def _disconnected(self, link_uri):
        """Callback when the Crazyflie is disconnected (called in all cases)"""
        print("Disconnected from %s" % link_uri)

    def _gryo_log_error(self, logconf, msg):
        """Callback from the log API when an error occurs"""
        print("Error when logging %s: %s" % (logconf.name, msg))

    def _gryo_log_data(self, timestamp, data, logconf):
        """Callback froma the log API when data arrives"""
        # print("[%d][%s]: %s" % (timestamp, logconf.name, data))

        self._status['gyro.x'] = data['gyro.x']
        self._status['gyro.y'] = data['gyro.y']
        self._status['gyro.z'] = data['gyro.z']

    def _hover(self):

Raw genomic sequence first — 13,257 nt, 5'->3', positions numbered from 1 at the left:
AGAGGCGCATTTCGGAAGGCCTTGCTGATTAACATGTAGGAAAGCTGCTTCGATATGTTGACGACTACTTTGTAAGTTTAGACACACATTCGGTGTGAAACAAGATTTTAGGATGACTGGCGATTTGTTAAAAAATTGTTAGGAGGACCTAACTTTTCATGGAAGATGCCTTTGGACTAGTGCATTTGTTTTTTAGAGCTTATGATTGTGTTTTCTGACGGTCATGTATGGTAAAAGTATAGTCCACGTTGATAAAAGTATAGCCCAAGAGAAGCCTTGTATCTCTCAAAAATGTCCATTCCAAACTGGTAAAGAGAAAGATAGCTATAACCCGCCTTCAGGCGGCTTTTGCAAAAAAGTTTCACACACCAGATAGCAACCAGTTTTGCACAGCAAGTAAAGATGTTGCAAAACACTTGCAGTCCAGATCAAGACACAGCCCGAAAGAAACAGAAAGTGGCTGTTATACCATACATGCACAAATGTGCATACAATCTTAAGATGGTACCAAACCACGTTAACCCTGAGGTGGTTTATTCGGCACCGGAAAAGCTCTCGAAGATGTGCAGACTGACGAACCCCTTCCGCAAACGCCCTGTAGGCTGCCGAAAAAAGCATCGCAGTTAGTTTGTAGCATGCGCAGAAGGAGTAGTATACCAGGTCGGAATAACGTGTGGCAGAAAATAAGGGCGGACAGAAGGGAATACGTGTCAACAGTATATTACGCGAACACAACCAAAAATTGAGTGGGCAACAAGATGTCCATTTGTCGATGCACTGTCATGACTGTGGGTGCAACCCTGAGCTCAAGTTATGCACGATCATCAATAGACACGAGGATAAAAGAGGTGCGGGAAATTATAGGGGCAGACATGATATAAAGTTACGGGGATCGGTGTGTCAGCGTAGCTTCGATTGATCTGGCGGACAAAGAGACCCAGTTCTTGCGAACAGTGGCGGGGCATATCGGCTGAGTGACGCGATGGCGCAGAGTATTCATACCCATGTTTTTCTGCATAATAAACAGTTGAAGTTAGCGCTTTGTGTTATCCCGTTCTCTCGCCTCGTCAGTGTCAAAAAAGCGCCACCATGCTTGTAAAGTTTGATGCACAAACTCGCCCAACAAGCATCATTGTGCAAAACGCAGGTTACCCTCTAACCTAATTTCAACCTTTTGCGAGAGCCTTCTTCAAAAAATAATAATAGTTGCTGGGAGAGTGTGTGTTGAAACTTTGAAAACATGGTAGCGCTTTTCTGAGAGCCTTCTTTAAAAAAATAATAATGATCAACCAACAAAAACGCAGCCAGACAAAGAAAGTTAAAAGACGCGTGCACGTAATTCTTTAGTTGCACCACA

start_time = time.time()
        run_time = 7

        thrust_multiplier = 1
        thrust_step = 500
        thrust = 20000
        max_thrust = 39000
        roll = -1.00
        pitch = -2.00
        yaw = 0

        # Unlock startup thrust protection.
        self._cf.commander.send_setpoint(0, 0, 0, 0)

        # Turn on altitude hold.

        while thrust >= 20000:
            # Update the position.
            self._cf.commander.send_setpoint(roll, pitch, yaw, thrust)


            if thrust >= max_thrust and time.time() - start_time >= run_time:
                # Reverse thrust
                thrust_multiplier = -1

            if thrust <= max_thrust or thrust_multiplier == -1:
                thrust += thrust_step * thrust_multiplier

            # Reverse thrust if the drone tips over.